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John Allison

John Allison
john.allison@mccombs.utexas.edu
CBA 5.246 (-471-9435)
CBA 5.202 (-471-3322)

Professor

Department
Business, Government and Society

Biography

Allison, John R. Mary John and Ralph Spence Centennial Professor of Business Administration, Department of Business, Government and Society. John Allison received his J.D. from Baylor University with highest honors and was Editor-in-Chief of the Law Review. His primary research interests include the empirical study of patents, patent systems, and patent litigation. His primary teaching interests include patents, trade secrets, copyrights, and trademarks.

Publications

John R. Allison and Lisa Larrimore Ouelette. 2015. How Courts Decide Patent Definiteness and Disclosure. Duke Law Journal, forthcoming.
John R. Allison, Mark A. Lemley, and David L. Schwartz. 2015. Our Divided Patent System. University of Chicago Law Review 82, forthcoming.
John R. Allison, Mark A. Lemley, and David L. Schwartz. 2014. Understanding the Realities of Modern Patent Litigation. Texas Law Review 92(7), 1769-1801.
John R. Allison, Arti K. Rai, and Bhaven Sampat. 2014. University Software: Patents, Open Source, and Commercialization, in Perspectives on Commercializing Innovation, F. Scott Kieff, and Troy A. Paredes, eds. Cambridge University Press.
John R. Allison, Emerson Tiller, and Samantha Zyontz. 2012. Patent Litigation and the Internet. Stanford Technology Law Review 3.
John R. Allison and Joshua W. Walker. 2011. Patent Quality and Settlement Among Repeat Patent Litigants. Georgetown Law Journal 99, 677-712.
John R. Allison, Mark A. Lemley, and Joshua W. Walker. 2010. Extreme Value or Trolls on Top? Characteristics of the Most-Litigated Patents. University of Pennsylvania Law Review 158, 1-37.
Arti K. Rai, John R. Allison, and Bhaven Sampat. 2009. University Software Ownership and Litigation: A First Examination. North Carolina Law Review 87, 1519-1570.
John R. Allison and Ronald J. Mann. 2008. The Disputed Value of Software Patents. Washington University Law Review 85(2), 297-342.
John R. Allison, Abe Dunn, and Ronald J. Mann. 2007. Software Patents, Incumbents, and Entry. Texas Law Review 85, 1579-1625.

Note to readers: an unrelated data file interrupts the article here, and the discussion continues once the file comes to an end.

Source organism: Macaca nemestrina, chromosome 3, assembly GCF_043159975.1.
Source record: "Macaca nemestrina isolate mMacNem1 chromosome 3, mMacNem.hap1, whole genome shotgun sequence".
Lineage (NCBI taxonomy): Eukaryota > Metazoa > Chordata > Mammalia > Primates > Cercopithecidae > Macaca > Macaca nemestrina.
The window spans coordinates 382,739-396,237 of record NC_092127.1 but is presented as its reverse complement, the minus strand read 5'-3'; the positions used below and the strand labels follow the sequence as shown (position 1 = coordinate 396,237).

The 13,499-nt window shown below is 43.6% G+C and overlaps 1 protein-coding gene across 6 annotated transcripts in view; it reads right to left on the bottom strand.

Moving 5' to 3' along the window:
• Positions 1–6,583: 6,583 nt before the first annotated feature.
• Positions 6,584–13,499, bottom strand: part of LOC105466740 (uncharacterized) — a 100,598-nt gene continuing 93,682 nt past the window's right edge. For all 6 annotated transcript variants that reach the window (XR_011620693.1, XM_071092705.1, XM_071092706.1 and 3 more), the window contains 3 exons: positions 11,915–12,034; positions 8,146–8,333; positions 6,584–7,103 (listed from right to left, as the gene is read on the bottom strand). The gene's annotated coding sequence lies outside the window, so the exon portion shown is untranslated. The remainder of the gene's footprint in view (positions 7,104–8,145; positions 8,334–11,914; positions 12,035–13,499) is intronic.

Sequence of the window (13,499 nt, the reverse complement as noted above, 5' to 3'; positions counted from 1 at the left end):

John R. Allison and Mark A. Lemley. 2007. The (Unnoticed) Death of the Doctrine of Equivalents. Stanford Law Review 59, 955-984.
John R. Allison and Thomas W. Sager. 2007. Valuable Patents Redux: On the Enduring Merits of Using Patent Characteristics to Identify Valuable Patents. TEXAS LAW REVIEW 85, 1769-1797.
John R. Allison and Starling Hunter. 2006. On the Feasibility of Reforming Patent Quality One Technology at a Time: The Case of Business Methods. Berkeley Technology Law Journal 21, 729-794.
Robert A. Prentice and John R. Allison. 2005. Business Law: Text and Cases in the Legal Environment. Thomson Custom Publishing.
John R. Allison, Mark A. Lemley, Kimberly A. Moore, and R. Derek Trunkey. 2004. Valuable Patents. Georgetown Law Journal 92, 435-479.
John R. Allison and Emerson H. Tiller. 2003. Internet Business Method Patents, in Patents in the Knowledge-Based Economy, Wesley M. Cohen, and Stephen A. Merrill, eds. Washington, D.C.: National Academies of Sciences, 259-280.
John R. Allison and Emerson H. Tiller. 2003. The Business Method Patent Myth. Berkeley Technology Law Journal 18, 987-1084.
John R. Allison and Robert A. Prentice. 2002. Business Law: Text and Cases in the Regulatory Environment 5th Custom Edition 2003. Cincinnati, OH: International Thomson Custom Learning.
John R. Allison and Emerson H. Tiller. 2002. Internet Business Method Patents. Texas Business Review, 1-3.
John R. Allison and Mark A. Lemley. 2002. The Growing Complexity of the United States Patent System. Boston University Law Review 82, 77.
John R. Allison. 2000. Five Ways to Keep Disputes Out of Court. Harvard Business Review on Negotiation and Conflict Resolution 68, 166-177.
John R. Allison and Mark A. Lemley. 2000. How Federal Circuit Judges Vote in Patent Validity Cases. Florida State University Law Review 27, 745-766.
John R. Allison and Mark A. Lemley. 2000. Who's Patenting What? An Empirical Exploration of Patent Prosecution. Vanderbilt Law Review 53, 2099-2174.
John R. Allison and Mark A. Lemley. 2000. Who's Patenting What? An Empirical Exploration of Patent Prosecution. Vanderbilt Law Review 53, 2099-2174.
John R. Allison and Lianlian Lin. 1999. The Evolution of Chinese Attitudes Toward Property Rights in Invention and Discovery. University of Pennsylvania Journal of International Economic Law 20, 735-792.
John R. Allison and Mark A. Lemley. 1998. Empirical Evidence on the Validity of Litigated Patents. American Intellectual Property Law Association Quarterly Journal 26, 185-277.

Professional Awards

Ralph C. Hoeber Award for Excellence in Research, article in American Business Law Journal1995

Teaching Awards

Outstanding Faculty Member, MSSTC Program, IC2 Institute2004

Page last updated: 8/28/2015